The Jesuits

Back on February 20, George Weigel asked some questions of the new Jesuit general in his column for the Denver Catholic Register. Among them:

What will Father Nicolas do about Jesuits who are manifestly not obedient to the Pope or to the teaching authority of the Church? Take, for example, the case of Father James Keenan, S.J., of Boston College. Several years ago, Father Keenan testified before the Massachusetts Legislature, arguing that the principles of Catholic social doctrine did not merely tolerate “gay marriage,” they demanded it. That position is manifestly not “in communion” with the teaching of popes past and present on the nature of marriage; now what?

Father Nicolas cannot be unaware of Jesuit colleges and universities whose Catholicism — measured by curriculum, faculty, and mode-of-life on campus — is vestigial at best. Does he think it appropriate for Jesuit institutions to honor Jesuits who taught the precise opposite of what the popes have taught about abortion, and distorted the meaning of papal teaching in counseling others? Georgetown University’s Law School has an endowed chair in international human rights law named after the late Father Robert Drinan, S.J., who did more than anyone else to convince Catholic legislators that the settled teaching of the Church on the grave immorality of abortion had no bearing on their legislative work. Father Drinan gave Catholic legislators a pass on the great civil rights issue of our time, yet a Jesuit university hosts a human rights chair named for him; how does this square with the Society’s commitment to social justice and with the obedient fidelity St. Ignatius bade his followers to observe in their relationship to the Church’s magisterium and to the Bishop of Rome?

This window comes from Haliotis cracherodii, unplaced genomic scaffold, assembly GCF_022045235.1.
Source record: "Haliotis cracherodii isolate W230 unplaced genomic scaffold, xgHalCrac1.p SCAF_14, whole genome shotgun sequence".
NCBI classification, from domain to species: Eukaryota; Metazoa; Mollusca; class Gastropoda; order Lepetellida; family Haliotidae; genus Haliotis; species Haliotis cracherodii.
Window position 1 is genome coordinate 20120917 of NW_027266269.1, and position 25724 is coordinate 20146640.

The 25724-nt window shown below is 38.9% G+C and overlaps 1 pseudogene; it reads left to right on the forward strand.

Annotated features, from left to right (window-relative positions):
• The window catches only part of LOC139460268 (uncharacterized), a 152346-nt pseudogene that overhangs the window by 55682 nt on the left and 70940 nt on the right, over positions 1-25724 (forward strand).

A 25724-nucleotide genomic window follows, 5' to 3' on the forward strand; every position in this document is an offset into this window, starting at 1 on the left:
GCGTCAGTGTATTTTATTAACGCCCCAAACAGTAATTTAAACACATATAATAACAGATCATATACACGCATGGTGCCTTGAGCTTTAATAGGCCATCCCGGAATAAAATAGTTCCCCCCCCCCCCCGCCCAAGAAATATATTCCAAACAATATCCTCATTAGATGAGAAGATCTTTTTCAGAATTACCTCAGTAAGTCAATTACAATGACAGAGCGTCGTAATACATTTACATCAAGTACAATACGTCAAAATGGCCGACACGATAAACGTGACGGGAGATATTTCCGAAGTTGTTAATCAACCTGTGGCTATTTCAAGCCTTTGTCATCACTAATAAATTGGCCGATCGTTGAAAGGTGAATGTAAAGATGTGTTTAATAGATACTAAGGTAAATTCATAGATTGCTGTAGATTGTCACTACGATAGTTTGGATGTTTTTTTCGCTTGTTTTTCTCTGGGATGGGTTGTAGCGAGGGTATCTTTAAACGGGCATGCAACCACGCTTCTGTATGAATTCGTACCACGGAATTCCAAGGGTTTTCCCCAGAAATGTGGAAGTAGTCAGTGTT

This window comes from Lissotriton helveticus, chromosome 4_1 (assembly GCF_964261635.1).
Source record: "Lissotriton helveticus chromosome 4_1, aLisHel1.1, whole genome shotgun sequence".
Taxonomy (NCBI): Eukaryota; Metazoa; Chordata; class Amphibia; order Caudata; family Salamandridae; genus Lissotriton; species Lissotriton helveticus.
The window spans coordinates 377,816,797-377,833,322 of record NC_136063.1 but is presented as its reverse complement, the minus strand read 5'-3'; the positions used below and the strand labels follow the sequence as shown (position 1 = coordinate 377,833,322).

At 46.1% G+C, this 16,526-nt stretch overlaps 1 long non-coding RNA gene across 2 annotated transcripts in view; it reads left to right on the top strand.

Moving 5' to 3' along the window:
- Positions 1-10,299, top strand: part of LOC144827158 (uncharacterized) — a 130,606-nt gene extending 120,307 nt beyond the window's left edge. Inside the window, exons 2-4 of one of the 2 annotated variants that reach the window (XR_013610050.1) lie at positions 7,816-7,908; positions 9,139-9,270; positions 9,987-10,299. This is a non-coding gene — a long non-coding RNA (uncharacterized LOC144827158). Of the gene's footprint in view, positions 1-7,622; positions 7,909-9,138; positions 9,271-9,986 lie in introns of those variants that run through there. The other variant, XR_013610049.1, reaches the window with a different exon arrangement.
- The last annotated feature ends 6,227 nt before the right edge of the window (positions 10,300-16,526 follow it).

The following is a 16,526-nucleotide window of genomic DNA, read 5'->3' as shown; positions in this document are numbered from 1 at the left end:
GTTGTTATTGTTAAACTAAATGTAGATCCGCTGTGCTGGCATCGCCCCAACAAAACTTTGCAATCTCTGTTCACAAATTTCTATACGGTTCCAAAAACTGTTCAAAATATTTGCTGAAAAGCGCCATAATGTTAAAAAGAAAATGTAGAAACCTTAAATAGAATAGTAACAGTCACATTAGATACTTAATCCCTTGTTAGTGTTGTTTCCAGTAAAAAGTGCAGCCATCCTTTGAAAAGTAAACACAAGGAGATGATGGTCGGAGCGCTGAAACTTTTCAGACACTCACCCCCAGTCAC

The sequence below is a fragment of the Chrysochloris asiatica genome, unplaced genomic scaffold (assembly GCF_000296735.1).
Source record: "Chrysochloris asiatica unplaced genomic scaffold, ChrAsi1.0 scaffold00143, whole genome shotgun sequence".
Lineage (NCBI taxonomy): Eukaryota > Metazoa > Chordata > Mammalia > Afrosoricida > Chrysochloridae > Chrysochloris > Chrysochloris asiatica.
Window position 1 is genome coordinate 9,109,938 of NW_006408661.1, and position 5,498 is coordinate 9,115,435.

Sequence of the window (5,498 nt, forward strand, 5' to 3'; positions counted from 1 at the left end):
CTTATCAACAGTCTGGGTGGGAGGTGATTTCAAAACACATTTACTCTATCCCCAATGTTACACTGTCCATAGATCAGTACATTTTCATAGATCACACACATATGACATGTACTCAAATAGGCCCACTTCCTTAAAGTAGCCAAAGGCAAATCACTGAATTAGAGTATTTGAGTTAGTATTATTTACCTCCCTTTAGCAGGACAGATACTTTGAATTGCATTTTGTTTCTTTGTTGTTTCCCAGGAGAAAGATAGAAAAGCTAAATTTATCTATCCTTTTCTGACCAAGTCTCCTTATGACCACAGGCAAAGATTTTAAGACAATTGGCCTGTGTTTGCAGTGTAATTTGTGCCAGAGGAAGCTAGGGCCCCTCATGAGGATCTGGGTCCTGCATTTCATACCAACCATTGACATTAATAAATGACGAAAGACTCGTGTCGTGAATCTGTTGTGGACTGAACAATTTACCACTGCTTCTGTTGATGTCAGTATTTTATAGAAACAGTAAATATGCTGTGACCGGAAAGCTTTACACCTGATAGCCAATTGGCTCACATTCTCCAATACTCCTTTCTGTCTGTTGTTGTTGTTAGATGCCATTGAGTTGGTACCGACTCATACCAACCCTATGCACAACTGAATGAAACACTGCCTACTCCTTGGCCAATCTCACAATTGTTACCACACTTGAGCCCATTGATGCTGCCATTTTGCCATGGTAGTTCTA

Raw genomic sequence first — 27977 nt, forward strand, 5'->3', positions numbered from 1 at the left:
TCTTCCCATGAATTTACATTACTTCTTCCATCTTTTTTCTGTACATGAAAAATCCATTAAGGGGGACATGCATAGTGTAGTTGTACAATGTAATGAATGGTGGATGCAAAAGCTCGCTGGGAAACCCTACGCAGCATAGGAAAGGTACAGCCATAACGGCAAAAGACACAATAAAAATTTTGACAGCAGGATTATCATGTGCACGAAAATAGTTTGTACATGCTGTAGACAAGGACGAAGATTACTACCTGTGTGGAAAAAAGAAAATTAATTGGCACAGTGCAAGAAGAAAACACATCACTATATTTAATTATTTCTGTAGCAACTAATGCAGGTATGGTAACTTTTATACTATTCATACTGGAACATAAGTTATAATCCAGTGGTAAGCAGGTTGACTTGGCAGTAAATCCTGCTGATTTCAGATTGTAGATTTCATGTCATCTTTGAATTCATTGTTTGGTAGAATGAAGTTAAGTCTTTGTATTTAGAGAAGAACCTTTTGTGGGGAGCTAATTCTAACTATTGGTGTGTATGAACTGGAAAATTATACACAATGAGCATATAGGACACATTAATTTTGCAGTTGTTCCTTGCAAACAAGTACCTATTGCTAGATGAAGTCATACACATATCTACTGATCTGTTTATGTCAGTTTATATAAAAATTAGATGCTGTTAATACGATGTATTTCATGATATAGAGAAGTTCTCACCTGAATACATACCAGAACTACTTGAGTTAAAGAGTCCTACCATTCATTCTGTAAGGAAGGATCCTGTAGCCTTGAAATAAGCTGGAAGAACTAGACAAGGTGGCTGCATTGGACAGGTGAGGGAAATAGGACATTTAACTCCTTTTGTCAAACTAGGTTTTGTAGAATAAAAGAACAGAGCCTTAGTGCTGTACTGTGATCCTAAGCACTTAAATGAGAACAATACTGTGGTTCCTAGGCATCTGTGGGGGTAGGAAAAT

Then there is the third-rail issue in religious orders today: homosexuality. In a letter to the General Congregation, Pope Benedict suggested that there were serious problems with how some Jesuits undertook the pastoral care of persons with homosexual desires. He could have gone farther and addressed this problem within the Society of Jesus itself; it was not that long ago, after all, that the Web site of the Jesuits’ California Province featured photos of “Pretty Boy” and “Jabba the Slut” in gay drag at a novices’ party. Will Father Nicolas demand that Jesuits observe their vows of chastity, whatever their sexual preferences? Will there be consequences for those who violate those vows, or cover for those who do? Will Jesuit vocations offices and novitiates obey the 2005 Vatican instruction which states that “those who practice homosexuality, present deep-seated homosexual tendencies, or support the so-called ‘gay culture’” must not be admitted to seminaries or to holy orders?

A fourth point: the tendency among some Jesuit theologians to minimize the unique salvific role of Christ. That problem is most apparent in Asia, where Father Nicolas has lived for decades; the Holy See has addressed it in recent disciplinary actions against Jesuit theologians. Does Ignatian communion with the Pope still require Jesuits to affirm the Nicene Creed, the Council of Chalcedon’s teaching on the hypostatic union, and the teaching of Dominus Iesus on Christ as unique savior of the world?

Catholic San Francisco, the official publication of the Archdiocese of San Francisco, carried a rejoinder to Weigel, written by Stephen Privett, SJ, the president of the Jesuit University of San Francisco (go to page 19 of the pdf). Privett is shocked — shocked!! — that someone would accuse Jesuits of unfaithfulness, and that the Archdiocese of Denver would publish it. How, he asks, could Weigel suppose that Fr. Keenan was arguing in favor of gay marriage? Weigel explains here.

Deal Hudson looks at the columns, and gives some more data backing Weigel here.

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